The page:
For only being 30 miles long, Guam actually has more shopping compared to some of the other islands I’ve heard about. We have a Kmart, Macy’s, Ross, and the military members have their NEX and BX. While I am grateful for the stores we do have, they almost all carry the same products. So if the NEX doesn’t have the item and Kmart doesn’t have the item, you are not going to find that item on the island at all. Online shopping is usually our last resort, but sometimes the shipping just makes it not worth the money. As a family, we’ve had to figure out what we really need and what we can do without. Back in Florida, I could go from store to store and usually find whatever I needed by the 3rd one. I used to be incredibly frustrated by the lack of basic things – I once visited 6 different shops just trying to find clear school glue (which I never did find). Dealing with this annoying aspect of island living has forced us to be creative and find swaps for things. There’s no better way to wean yourself off Starbucks than literally having no way to get it. I hope that once we move, we will remember that we can live without everything we think we need.

guam beach

6. How to appreciate the winter

I still remember one of my professors in college telling me that all he ever wanted in life was to move to Tahiti so he never had to shovel snow. When you’re staring outside at two feet of snow, it is easy to wish that it was summer all year long. Let me tell you, that wish will come back to bite you in the ass, my friend. Living where it is 90+ degrees all year is fun for the first year or so, but you will miss the snow. Growing up in Florida, we didn’t see a lot of snow, but we had cold winters with nights dipping into the lower 30s. I used to curse scrapping my window off at 6am to go to work, but I am anxiously awaiting this seasonal change again. For those who do well in the heat and love it, this point may seem moot to you, but it’s more the feelings that come with winter that I’ve missed. It is hard to enjoy a hot chocolate and watch Christmas movies when it is 105 degrees outside.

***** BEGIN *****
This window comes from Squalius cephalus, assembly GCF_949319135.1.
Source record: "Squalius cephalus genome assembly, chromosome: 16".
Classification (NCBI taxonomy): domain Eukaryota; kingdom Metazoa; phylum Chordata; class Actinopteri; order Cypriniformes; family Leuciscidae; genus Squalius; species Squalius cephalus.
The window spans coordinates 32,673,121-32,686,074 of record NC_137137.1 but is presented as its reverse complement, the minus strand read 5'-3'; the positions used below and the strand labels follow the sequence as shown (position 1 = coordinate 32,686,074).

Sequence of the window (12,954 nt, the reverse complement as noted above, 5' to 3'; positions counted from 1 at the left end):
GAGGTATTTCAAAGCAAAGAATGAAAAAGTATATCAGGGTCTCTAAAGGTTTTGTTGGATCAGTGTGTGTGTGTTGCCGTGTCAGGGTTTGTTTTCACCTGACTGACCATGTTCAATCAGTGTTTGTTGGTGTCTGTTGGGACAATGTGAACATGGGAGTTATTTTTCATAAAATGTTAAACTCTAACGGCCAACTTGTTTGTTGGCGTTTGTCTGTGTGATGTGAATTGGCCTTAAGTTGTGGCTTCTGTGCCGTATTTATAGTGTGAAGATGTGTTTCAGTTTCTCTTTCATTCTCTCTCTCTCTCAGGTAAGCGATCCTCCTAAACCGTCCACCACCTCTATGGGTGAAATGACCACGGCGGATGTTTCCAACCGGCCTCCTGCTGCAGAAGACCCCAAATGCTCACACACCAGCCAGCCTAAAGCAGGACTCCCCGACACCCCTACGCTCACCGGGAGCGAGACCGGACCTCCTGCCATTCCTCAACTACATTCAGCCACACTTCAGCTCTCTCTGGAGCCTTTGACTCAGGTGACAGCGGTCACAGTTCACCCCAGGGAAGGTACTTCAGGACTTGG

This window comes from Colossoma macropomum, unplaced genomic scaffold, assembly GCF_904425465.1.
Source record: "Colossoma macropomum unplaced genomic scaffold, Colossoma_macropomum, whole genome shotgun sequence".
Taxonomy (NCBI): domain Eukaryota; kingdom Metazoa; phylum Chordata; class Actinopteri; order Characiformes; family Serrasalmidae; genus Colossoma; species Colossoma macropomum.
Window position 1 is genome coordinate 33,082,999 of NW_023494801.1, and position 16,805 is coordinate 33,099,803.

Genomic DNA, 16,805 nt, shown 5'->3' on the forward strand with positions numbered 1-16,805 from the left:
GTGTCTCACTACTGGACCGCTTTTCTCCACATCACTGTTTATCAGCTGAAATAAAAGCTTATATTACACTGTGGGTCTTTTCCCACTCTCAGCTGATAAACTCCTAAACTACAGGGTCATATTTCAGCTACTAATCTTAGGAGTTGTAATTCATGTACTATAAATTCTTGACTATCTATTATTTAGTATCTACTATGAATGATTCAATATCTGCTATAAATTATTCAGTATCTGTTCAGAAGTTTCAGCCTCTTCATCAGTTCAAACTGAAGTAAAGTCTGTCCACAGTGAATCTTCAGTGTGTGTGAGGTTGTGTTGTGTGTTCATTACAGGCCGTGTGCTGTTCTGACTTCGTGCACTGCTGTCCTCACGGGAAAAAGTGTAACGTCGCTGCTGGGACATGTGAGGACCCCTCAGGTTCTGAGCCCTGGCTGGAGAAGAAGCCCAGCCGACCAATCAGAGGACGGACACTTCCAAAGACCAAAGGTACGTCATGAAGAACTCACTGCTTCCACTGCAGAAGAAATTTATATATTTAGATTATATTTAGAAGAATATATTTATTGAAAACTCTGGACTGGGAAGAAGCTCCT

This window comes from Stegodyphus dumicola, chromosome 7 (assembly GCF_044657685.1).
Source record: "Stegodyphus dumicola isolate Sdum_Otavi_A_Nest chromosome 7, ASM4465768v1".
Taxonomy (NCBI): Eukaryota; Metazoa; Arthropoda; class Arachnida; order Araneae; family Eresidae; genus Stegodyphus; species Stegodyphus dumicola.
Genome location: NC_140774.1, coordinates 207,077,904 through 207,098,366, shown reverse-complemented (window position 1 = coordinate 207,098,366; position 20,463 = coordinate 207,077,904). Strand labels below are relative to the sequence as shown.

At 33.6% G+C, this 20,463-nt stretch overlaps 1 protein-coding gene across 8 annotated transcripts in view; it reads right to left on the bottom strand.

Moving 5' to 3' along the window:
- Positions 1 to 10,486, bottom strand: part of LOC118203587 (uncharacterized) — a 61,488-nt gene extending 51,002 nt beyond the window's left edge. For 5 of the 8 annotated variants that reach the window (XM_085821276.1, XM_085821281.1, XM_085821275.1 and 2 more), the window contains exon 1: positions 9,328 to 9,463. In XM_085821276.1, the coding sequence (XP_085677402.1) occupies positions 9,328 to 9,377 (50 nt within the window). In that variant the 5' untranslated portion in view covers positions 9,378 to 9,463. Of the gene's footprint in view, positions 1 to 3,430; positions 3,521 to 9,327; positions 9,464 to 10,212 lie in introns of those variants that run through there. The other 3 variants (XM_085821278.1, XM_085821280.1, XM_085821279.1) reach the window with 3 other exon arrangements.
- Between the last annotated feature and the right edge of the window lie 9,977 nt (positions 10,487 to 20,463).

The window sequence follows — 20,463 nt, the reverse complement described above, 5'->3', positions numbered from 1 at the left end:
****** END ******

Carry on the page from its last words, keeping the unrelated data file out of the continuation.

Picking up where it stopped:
–   –   –

We don’t know where our next adventure will be, but I will be leaving Guam a different person. Island life has a way of teaching us things even when we don’t want to learn them, and for that I will always be grateful.

Written By:

Current Rock of Residence:


Island Girl Since:


Originally Hails From:

Fort Walton Beach, FL

As a military brat, Kellie has moved from place to place, including the tiny islands of the Azores. After moving away to Kansas for college, Kellie finally thought she had escaped the risk of island life again. She was in for a big surprise when her husband enlisted in the Air Force and was sent to – you guessed it – an island. Kellie moved to Guam in 2014 with just her husband and crazy cat. They now have, in Guam tradition, two boonie dogs and three chickens. About a month after moving to Guam, Kellie found out she was pregnant. She had her wonderful son thousands of miles away from family, but her son follows in her family tradition of having an overseas birth certificate.

Originally from the south, moving to an island against her will was a very tall mountain to conquer. With no country music and Chik-Fil-A, Kellie thought she was surely going to lose her mind. Luckily, she met some amazing friends who helped her cope with the culture shock and adjust to life on a rock.

Kellie is currently finishing her associate degree in journalism with hopes of one day finishing her bachelors degree in entrepreneurship. Before she moved to Guam, she was pursuing her business degree but put it on hold once she had her son. With jobs being difficult to come by, she turned her passion of writing into a way to earn extra income. It turned out that she has a knack for writing, so she now works as a freelance writer for a variety of companies. Once she finishes her journalism degree, she hopes to write for a newspaper. Her ultimate goal in life is to open a petting zoo/rabbit sanctuary.

Although their time here is only temporary, it is an experience she and her family will never forget.